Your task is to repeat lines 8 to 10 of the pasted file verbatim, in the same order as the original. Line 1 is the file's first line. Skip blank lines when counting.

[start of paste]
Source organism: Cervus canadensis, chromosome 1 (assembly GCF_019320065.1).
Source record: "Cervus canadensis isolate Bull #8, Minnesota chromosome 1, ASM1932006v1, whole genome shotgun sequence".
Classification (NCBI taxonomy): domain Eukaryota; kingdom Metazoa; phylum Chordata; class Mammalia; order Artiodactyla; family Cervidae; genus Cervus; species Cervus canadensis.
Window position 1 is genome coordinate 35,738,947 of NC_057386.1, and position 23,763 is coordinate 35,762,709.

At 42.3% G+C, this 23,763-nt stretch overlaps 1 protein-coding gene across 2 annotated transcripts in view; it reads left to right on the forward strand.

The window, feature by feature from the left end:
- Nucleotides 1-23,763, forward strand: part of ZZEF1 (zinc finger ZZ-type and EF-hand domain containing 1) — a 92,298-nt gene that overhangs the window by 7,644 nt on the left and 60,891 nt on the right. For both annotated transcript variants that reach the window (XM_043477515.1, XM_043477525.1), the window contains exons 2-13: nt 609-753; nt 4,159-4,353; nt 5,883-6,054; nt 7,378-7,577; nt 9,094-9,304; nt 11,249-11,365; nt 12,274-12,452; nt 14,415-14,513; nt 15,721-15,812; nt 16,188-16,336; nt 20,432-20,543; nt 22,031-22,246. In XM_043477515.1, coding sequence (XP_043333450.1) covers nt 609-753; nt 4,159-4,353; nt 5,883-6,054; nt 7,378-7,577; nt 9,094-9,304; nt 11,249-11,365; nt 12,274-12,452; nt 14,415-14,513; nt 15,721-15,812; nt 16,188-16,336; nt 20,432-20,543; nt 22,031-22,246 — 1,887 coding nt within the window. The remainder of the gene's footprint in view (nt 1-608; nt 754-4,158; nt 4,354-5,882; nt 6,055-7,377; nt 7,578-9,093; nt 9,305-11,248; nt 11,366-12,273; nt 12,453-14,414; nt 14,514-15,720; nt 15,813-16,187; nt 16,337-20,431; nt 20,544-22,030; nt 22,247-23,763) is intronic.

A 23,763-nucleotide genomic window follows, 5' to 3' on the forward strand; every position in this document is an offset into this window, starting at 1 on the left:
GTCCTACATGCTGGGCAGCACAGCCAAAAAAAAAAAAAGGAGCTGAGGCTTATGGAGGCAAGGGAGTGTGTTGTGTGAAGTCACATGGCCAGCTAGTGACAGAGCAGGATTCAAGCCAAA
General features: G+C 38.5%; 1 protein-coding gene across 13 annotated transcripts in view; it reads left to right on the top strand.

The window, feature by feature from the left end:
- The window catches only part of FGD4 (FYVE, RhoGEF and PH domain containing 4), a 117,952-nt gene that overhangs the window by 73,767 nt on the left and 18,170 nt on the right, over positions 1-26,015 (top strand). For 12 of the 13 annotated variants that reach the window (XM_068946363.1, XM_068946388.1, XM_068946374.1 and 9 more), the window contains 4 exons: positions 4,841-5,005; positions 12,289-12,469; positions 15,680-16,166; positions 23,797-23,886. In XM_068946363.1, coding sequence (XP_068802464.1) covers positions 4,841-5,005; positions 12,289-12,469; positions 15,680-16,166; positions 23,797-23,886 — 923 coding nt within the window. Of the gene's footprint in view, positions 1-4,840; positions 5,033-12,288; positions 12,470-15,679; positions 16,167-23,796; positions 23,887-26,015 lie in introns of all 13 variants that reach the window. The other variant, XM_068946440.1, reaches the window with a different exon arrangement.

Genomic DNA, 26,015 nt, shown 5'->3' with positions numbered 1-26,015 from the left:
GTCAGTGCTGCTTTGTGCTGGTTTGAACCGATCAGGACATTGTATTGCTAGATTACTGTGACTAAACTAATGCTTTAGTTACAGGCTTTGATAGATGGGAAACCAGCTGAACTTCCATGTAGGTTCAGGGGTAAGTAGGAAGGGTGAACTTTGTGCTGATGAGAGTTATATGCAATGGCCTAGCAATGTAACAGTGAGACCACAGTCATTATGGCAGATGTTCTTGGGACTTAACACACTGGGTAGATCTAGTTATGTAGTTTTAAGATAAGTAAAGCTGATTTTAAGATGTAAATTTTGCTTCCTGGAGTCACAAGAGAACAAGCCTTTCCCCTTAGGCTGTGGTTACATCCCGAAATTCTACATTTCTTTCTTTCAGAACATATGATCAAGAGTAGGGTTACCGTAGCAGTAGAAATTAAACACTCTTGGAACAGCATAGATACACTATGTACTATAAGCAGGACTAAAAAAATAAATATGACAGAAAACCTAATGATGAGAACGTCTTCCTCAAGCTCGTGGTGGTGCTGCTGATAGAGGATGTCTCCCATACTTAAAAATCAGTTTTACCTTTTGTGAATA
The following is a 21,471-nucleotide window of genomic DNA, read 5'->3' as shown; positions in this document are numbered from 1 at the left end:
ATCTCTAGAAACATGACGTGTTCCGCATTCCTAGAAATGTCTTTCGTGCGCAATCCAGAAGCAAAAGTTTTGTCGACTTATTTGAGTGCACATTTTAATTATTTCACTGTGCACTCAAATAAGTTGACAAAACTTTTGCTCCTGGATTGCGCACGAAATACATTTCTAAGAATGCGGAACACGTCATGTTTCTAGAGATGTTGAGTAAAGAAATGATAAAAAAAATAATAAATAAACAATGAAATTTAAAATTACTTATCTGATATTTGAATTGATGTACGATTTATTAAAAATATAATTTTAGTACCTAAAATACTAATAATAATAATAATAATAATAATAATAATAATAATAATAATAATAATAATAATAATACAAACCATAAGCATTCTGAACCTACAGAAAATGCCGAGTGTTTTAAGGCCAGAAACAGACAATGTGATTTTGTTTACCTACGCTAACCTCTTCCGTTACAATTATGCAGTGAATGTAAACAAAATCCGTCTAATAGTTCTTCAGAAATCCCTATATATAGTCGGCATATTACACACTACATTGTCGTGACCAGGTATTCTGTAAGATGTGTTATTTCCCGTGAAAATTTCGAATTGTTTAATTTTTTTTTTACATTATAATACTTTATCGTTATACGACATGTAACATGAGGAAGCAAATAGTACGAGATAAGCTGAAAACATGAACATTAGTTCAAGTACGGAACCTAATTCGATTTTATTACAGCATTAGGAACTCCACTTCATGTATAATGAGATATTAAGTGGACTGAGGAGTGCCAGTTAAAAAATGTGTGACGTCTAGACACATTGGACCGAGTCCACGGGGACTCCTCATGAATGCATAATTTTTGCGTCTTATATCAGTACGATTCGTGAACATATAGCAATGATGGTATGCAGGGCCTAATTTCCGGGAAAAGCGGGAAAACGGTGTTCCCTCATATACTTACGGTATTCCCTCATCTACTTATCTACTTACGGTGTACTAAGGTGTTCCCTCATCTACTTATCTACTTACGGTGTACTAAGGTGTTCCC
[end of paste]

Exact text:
A 23,763-nucleotide genomic window follows, 5' to 3' on the forward strand; every position in this document is an offset into this window, starting at 1 on the left:
GTCCTACATGCTGGGCAGCACAGCCAAAAAAAAAAAAAGGAGCTGAGGCTTATGGAGGCAAGGGAGTGTGTTGTGTGAAGTCACATGGCCAGCTAGTGACAGAGCAGGATTCAAGCCAAA
General features: G+C 38.5%; 1 protein-coding gene across 13 annotated transcripts in view; it reads left to right on the top strand.